“Very social” local marmot takes quick trip to AZ…and back

Returns via chartered flight with entourage

[ By Mark Reaman ]

It is far from unusual these days to see private jets or chartered planes bringing in visitors to the valley. Corporate bigwigs and celebrities like the convenience and specialness of a private flight. But perhaps one of the more unusual situations was experienced Tuesday, June 29 when a chartered plane flew in a furry native of Gothic from Arizona complete with entourage and press coverage.

Fork, a yearling female marmot who resides in Gothic, Colorado—the home of the Rocky Mountain Biological Laboratory (RMBL)—disappeared approximately a month ago and then made her appearance in Mesa, Arizona last week. Mesa is well outside the normal territory range of yellow-bellied marmots living in Gothic.

Sharon Lashway, non-game specialist with Arizona Game and Fish was called in about the appearance of what might have looked like a “land beaver” to Phoenix suburbanites. Sharon successfully trapped Fork and using the information on her ear tag traced Fork to Gothic.

Fork “Kardashian” went up a few notches on the celebrity ladder with her travel story and arrived back in Gothic on Tuesday on a chartered plane with an entourage of three. Lashway, the pilot and a press person from the Arizona Game and Fish Department accompanied Fork to her mountain home on a state Game and Fish plane used for wildlife work. There, they recorded her reentry to her native home.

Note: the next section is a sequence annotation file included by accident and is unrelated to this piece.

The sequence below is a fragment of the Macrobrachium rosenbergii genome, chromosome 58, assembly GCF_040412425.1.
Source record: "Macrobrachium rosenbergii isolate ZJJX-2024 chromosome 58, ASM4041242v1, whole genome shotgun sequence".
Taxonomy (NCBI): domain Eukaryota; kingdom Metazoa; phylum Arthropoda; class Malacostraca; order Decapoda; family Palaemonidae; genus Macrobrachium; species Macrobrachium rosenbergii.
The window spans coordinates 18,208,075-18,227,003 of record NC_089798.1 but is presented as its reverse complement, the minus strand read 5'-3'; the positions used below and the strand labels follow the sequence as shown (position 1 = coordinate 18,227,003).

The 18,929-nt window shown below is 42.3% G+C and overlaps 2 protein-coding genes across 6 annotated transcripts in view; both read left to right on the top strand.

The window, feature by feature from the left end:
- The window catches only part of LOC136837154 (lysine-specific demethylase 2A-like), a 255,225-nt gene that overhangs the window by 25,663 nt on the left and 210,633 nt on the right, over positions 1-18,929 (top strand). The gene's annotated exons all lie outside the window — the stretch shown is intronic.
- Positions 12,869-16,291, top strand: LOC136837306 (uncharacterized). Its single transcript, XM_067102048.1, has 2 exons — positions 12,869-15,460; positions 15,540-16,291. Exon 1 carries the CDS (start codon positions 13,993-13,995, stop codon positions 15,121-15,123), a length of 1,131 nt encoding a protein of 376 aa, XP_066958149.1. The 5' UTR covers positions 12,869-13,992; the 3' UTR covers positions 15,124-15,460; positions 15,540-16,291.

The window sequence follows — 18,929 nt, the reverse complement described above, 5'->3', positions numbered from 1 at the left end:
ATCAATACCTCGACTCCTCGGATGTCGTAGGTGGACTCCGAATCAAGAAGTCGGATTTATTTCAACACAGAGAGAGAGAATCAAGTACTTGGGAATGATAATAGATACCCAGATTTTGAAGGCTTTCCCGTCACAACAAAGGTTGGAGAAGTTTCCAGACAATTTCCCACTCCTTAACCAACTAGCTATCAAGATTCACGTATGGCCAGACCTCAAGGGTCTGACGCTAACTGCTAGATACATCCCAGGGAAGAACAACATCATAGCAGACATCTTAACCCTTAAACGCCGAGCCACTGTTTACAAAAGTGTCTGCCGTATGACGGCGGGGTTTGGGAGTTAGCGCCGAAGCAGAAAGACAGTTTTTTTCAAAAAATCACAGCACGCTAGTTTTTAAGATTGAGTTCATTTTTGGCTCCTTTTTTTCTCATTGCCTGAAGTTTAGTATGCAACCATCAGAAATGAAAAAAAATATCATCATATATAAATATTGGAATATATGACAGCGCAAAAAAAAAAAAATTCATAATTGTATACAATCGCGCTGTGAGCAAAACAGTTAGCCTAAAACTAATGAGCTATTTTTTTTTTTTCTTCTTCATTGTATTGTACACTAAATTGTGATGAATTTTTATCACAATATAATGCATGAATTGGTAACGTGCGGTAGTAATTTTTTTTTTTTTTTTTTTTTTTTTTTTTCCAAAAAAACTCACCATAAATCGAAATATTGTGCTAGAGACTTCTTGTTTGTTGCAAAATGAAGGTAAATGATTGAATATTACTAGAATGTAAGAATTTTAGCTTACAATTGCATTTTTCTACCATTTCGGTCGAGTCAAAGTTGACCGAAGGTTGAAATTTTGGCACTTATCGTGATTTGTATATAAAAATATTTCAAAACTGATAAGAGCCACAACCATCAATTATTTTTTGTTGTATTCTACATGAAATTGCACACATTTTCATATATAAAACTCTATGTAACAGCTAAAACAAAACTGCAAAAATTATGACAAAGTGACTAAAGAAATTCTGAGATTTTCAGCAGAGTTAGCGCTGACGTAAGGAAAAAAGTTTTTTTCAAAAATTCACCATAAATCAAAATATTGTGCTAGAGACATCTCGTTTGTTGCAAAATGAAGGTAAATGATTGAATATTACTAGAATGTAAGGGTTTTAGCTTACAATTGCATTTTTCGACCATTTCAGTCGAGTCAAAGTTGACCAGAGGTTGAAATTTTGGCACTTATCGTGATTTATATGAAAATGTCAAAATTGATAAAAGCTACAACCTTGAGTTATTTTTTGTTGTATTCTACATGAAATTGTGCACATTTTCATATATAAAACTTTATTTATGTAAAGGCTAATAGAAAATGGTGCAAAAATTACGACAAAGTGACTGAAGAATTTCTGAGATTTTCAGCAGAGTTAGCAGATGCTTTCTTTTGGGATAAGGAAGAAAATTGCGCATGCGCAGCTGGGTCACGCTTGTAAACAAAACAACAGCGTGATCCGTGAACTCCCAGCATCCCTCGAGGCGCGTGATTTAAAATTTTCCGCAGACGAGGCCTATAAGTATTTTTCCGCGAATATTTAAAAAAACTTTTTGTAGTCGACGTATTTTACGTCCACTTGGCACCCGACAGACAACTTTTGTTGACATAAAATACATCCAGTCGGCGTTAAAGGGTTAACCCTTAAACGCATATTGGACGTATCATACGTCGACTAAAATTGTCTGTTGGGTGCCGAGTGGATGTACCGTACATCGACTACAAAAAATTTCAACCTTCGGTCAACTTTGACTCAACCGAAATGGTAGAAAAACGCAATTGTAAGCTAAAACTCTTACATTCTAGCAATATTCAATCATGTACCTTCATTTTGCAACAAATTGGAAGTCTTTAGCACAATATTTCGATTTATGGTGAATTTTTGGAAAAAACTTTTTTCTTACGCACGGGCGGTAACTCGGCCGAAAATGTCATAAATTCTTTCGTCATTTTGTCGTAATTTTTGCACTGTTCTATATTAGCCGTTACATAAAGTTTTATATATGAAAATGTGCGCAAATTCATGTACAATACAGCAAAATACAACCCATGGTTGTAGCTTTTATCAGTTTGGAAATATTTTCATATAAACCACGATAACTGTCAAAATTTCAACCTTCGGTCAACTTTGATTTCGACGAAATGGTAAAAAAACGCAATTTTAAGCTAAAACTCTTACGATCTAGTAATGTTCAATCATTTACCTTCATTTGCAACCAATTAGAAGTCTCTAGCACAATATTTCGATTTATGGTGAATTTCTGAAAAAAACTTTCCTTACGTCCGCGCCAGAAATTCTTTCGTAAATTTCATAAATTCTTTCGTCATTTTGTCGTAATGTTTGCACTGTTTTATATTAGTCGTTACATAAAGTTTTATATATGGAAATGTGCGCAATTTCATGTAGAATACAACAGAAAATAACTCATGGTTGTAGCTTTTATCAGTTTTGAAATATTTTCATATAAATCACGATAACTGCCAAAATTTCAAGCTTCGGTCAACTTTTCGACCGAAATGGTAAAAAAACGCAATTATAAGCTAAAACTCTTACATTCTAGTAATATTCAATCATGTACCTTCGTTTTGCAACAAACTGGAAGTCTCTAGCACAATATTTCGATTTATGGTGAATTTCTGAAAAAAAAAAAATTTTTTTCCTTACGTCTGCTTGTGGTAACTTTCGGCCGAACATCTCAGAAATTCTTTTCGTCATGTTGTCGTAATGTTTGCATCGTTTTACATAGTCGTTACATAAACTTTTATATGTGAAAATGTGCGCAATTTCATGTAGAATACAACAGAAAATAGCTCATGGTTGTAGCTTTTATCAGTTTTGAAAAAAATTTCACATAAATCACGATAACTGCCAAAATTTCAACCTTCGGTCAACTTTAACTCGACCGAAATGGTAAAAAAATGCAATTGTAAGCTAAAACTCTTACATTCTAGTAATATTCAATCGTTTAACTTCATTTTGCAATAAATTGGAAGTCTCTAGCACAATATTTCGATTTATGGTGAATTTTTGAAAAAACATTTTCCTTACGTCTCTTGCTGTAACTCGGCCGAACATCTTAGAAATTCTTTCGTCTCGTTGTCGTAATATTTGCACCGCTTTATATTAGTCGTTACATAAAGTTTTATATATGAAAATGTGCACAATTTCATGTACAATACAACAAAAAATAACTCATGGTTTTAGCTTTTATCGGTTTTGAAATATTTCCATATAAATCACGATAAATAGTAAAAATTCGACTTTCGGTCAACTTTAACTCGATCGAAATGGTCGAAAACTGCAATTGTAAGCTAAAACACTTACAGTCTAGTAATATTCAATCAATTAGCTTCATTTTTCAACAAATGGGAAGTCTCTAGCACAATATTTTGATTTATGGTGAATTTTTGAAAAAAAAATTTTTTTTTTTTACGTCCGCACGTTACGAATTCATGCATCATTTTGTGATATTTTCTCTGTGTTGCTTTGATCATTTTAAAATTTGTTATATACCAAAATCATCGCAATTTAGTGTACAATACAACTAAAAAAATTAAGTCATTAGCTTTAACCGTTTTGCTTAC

RMBL is host to one of the largest collections of long-term field studies, providing unique insights into a changing world and Fork is part of a population of marmots that have been studied at RMBL since 1962. That project is currently led by marmot momager (it’s a real term—look it up) and UCLA professor Daniel T. Blumstein.

“While pretty much all male marmots leave home as yearlings, only about half of females disperse. Females who remain at home are particularly important to sustaining the population. Our previous work showed that socially-connected female marmots are less likely to leave home and Fork was very social,” said Blumstein. “Marmots sometimes climb under cars, which can lead to an unexpected trip, most of which are fatal. This is the first marmot we know of to travel beyond Colorado. Fork must have survived at least a 10-hour ride.”

Blumstein added that, “Personally, I think she headed to the beach because it was so hot and dry in Gothic at the time. She must have made a wrong turn to end up in Phoenix! We’re thrilled to have Sharon bring her back and are keen to see if Fork sticks around or disperses on her own.”

It was not confirmed if champagne was served on the charter flight…but would Fork really have it any other way?

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